31 October 2003

India, Pak inch towards peace

31 October 2003
The Times of India

India, Pak inch towards peace

By Siddharth Varadarajan

New Delhi: When the dust settles from the latest ‘peace blitz’, the biggest gainers may well be the 80 indigent children—40 each from India and Pakistan—who can look forward to free treatment across the border for ailments their own governments won’t pay for.

Six months on from Prime Minister Atal Bihari Vajpayee’s peace initiative—and 56 six years after Partition—here’s how far we’ve come: the Ministry of External Affairs (MEA) has said that there would be “immediate implementation’’ of proposals to allow senior citizens to cross the Wagah border by foot. In addition, India and Pakistan have finally agreed to play sports, talk about restoring air links and look into speedily releasing fishermen who stray into ‘enemy’ waters.

If that seems like inches, ordinary Indians and Pakistanis can take heart from the fact that the Samjhauta Express, the holding of visa camps and an increase in the Delhi-Lahore bus capacity are still on the table, subject to talks for air links—slated for December 1-2—concluding successfully.

On Thursday, the MEA came up with a measured reaction to Pakistan’s response to the original 12-point Indian proposal, made on October 22. The subdued tone suggests that the current round of one-upmanship between Islamabad and Delhi might at last be drawing down.

Hoping to set at rest a minor controversy stoked by media reports of remarks allegedly made by the external affairs minister, an MEA spokesman said that Yashwant Sinha had not described the 12-point peace plan as a “tactical ploy’’. “I have been instructed by the external affairs minister that such news reports, which attribute all these statements to him about tactical moves and win-win situations, are absolutely false and baseless,’’ the spokesman said. Going by reports of what transpired during a meeting Mr Sinha had with the BJP foreign affairs cell, Pakistan had said the remarks attributed to the minister were proof of India’s insincerity.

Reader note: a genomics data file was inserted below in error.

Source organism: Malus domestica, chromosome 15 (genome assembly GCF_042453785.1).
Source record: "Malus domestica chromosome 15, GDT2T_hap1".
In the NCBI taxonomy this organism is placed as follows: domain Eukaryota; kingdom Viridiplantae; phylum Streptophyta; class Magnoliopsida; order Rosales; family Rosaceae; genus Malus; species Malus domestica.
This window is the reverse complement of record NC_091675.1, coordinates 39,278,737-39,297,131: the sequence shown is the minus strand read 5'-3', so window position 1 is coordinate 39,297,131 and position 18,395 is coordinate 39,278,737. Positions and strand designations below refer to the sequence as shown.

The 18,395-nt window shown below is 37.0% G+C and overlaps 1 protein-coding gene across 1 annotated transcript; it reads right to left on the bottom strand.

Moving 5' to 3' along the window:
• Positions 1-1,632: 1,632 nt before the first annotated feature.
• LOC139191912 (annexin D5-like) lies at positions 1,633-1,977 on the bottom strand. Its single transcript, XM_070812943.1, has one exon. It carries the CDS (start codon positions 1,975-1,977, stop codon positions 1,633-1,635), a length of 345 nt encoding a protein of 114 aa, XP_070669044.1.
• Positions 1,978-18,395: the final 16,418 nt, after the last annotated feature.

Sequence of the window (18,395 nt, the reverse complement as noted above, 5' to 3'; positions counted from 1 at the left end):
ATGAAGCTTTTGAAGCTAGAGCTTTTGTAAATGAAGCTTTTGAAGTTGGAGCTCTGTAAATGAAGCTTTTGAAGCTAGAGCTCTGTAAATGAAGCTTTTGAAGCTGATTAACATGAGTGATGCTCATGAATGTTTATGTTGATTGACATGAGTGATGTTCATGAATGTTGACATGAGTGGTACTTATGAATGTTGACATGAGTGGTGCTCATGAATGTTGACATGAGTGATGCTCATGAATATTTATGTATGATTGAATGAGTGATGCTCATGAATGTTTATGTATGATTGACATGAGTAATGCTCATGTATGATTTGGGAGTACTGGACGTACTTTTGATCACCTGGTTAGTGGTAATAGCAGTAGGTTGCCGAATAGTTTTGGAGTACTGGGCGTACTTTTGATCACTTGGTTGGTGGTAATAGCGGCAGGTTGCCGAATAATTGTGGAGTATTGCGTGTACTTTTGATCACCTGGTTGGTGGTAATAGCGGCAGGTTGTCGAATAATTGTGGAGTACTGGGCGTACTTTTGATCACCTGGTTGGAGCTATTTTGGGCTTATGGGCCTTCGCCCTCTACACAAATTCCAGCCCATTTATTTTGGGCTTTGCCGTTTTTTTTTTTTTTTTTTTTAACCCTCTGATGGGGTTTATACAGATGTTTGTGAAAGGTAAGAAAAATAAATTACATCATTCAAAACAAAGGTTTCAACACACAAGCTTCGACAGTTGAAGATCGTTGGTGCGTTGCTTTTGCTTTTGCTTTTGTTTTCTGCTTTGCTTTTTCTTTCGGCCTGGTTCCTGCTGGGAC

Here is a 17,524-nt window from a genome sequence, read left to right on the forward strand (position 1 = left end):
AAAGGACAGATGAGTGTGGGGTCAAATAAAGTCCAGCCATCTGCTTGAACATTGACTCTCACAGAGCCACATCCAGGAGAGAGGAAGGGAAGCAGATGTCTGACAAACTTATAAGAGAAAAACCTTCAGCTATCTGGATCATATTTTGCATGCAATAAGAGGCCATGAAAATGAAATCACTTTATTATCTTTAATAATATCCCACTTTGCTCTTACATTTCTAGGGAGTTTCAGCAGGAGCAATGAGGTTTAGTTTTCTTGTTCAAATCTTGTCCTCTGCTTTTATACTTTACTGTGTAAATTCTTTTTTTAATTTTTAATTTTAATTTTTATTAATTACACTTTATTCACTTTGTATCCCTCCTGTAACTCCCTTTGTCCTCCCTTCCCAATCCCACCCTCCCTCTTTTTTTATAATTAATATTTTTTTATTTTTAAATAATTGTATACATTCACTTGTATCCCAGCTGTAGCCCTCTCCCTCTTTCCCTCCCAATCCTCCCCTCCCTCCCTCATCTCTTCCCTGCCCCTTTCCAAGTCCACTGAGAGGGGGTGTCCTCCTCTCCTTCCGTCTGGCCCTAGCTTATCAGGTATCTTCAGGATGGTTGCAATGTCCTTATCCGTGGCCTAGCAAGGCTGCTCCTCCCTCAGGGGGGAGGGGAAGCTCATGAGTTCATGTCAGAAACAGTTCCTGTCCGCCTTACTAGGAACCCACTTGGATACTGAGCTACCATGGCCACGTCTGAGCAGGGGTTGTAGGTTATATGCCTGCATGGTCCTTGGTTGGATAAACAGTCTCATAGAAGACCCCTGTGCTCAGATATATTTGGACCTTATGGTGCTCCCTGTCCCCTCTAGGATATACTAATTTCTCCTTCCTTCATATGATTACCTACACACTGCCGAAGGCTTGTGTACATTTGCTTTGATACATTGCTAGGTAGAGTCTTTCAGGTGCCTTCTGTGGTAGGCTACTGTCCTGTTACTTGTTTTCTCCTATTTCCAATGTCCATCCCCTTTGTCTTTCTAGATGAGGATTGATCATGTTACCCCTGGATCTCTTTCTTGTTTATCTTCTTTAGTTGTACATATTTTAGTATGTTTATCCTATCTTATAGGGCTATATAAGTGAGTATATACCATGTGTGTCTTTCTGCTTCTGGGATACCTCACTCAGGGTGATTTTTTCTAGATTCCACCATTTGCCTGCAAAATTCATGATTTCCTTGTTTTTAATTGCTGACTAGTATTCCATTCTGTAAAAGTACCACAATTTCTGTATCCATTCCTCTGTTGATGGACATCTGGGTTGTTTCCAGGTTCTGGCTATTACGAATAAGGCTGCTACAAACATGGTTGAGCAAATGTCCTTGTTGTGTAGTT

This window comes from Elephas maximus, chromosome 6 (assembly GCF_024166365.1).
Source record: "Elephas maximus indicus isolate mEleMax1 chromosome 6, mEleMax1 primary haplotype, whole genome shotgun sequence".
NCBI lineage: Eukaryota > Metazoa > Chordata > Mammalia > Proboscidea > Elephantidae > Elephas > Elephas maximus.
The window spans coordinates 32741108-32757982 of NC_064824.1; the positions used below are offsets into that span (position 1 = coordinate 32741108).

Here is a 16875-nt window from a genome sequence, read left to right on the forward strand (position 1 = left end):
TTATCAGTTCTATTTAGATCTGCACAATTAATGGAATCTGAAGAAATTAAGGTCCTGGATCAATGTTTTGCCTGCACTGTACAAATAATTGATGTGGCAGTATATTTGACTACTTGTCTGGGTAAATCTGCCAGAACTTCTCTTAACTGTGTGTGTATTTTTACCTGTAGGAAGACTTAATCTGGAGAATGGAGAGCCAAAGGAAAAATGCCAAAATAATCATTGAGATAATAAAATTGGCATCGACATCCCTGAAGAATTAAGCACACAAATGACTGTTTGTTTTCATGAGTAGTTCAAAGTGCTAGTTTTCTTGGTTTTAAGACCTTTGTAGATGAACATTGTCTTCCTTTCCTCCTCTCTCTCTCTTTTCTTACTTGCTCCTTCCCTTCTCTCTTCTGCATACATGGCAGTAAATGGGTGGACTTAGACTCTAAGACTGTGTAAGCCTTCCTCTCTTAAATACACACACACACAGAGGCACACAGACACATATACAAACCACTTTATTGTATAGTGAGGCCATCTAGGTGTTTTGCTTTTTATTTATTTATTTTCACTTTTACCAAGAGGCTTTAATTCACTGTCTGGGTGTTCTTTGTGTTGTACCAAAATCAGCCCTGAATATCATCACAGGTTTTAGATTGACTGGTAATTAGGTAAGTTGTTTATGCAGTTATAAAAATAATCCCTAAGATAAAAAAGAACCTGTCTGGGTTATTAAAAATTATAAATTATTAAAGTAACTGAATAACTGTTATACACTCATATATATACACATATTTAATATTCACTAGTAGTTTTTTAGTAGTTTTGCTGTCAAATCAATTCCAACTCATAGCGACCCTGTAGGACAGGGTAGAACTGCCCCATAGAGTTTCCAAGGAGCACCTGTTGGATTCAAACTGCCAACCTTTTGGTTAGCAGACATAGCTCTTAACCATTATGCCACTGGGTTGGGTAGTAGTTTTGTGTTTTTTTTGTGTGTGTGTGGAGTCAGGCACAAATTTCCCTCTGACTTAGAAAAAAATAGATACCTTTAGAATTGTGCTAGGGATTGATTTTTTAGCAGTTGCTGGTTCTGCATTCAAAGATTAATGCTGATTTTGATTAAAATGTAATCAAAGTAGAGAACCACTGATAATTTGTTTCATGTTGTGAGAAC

Welcoming the fact that “Pakistan has responded positively to at least some of (our) proposals’’, the MEA expressed disappointment “that they have attached impractical, extraneous or delaying conditions to the others’’. The latter was a reference to Islamabad wanting United Nations supervision of the proposed Srinagar-Muzaffarabad bus service, though the MEA avoided mentioning the two-letter word in its statement.

India also criticised Pakistan for “holding up’’ the Mumbai-Karachi ferry and Sindh-Rajasthan railroad by linking them to the composite dialogue process when mere technical-level discussions would have sufficed.

The MEA spokesman chided Islamabad for offering 100 scholarships for Kashmiri students, saying “the process of building trust.. would be facilitated if offers are not targeted on any particular region of India’’. He said India had never adopted a selective approach for Balochistan, Sindh or the North-West Frontier Province.

The spokesman also said India was “amused at Pakistan’s profession of concern at the plight of disabled and negatively affected people in the state of Jammu and Kashmir’’. If Pakistan is sincere in wanting to help, he said, it should take immediate steps to end infiltration and offer compensation to those affected by terrorism.

Sporting and transport links were severed by India following the terrorist attack on Parliament in 2001.

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